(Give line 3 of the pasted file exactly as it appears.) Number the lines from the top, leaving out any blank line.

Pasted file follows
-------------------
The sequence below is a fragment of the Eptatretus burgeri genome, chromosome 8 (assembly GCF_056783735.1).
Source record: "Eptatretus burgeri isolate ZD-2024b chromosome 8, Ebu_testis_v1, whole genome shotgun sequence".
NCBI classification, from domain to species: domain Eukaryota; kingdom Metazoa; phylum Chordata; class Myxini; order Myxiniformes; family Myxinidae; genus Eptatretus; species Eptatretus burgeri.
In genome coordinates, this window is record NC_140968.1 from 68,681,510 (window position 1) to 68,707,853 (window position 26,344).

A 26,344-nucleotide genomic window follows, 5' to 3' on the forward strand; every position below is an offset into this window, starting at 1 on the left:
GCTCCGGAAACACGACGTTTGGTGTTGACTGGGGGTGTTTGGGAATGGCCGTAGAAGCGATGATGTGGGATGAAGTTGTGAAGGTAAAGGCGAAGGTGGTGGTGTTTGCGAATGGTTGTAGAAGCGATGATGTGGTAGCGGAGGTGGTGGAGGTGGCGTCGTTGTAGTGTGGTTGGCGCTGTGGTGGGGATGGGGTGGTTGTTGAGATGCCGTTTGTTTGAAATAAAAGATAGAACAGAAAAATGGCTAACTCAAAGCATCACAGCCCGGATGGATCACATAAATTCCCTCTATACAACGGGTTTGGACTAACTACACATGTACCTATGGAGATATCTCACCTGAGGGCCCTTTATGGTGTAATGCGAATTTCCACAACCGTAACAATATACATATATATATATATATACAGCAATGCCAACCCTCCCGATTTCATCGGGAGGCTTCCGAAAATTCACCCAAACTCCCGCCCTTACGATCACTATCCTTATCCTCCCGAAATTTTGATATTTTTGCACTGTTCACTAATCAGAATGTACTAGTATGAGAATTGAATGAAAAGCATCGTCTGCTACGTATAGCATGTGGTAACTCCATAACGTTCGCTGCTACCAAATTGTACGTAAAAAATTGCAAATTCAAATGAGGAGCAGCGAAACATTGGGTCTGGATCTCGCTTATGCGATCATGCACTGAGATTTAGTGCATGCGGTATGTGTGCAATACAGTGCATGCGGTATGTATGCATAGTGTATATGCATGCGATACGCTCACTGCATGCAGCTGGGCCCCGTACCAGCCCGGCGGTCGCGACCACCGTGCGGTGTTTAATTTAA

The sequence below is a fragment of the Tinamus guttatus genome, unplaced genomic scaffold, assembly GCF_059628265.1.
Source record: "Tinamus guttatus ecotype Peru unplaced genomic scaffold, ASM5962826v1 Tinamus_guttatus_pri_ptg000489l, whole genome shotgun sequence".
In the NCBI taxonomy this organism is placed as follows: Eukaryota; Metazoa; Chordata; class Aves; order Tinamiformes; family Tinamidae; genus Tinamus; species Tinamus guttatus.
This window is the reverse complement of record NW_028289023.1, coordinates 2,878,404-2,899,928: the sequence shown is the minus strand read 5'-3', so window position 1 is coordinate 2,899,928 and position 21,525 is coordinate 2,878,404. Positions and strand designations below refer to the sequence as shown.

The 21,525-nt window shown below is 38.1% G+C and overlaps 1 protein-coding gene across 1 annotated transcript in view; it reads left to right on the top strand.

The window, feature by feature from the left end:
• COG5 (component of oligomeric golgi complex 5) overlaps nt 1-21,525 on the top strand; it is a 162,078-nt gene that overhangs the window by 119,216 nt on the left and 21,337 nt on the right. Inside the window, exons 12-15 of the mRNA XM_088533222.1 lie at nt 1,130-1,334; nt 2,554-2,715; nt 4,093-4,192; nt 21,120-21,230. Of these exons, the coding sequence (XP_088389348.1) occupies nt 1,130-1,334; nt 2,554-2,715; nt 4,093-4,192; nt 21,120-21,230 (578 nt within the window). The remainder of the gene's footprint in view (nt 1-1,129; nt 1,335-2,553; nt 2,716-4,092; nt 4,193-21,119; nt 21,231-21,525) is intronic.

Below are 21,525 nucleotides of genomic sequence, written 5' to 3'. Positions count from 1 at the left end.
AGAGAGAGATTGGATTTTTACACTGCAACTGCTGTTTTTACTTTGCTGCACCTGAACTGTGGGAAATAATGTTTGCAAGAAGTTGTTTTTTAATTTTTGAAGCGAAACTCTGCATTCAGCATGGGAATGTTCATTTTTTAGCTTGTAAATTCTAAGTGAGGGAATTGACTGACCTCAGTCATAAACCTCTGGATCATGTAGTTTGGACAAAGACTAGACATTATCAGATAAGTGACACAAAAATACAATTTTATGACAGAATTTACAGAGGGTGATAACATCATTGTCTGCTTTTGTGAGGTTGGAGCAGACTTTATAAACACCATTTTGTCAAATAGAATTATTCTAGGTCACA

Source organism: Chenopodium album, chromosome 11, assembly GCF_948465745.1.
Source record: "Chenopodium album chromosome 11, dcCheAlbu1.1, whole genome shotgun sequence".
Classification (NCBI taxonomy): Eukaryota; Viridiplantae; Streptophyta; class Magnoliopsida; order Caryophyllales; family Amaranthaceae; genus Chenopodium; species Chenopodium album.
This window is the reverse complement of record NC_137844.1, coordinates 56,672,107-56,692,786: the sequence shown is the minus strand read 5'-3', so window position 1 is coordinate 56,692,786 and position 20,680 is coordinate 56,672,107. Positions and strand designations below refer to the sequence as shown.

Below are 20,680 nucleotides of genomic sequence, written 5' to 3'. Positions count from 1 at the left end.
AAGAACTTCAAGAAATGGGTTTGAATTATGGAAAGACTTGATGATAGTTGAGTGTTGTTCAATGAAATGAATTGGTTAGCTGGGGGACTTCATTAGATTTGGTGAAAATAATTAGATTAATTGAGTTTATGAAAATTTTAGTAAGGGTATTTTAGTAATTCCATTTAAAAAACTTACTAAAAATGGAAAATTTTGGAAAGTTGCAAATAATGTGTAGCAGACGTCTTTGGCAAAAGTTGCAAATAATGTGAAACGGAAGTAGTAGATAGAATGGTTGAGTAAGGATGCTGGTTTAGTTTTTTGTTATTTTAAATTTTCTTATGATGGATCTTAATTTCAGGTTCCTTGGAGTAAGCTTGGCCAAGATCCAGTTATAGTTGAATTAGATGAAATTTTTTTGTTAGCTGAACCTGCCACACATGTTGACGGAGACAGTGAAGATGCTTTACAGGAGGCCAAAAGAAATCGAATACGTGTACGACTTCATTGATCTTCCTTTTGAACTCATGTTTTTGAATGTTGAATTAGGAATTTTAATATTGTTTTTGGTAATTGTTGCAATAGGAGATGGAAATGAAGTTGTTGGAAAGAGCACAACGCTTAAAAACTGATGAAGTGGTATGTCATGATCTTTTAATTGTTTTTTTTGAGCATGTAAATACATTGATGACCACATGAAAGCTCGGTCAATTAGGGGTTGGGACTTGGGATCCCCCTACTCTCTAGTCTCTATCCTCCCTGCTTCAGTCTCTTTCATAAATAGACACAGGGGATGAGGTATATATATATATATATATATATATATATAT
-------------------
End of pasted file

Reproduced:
NCBI classification, from domain to species: domain Eukaryota; kingdom Metazoa; phylum Chordata; class Myxini; order Myxiniformes; family Myxinidae; genus Eptatretus; species Eptatretus burgeri.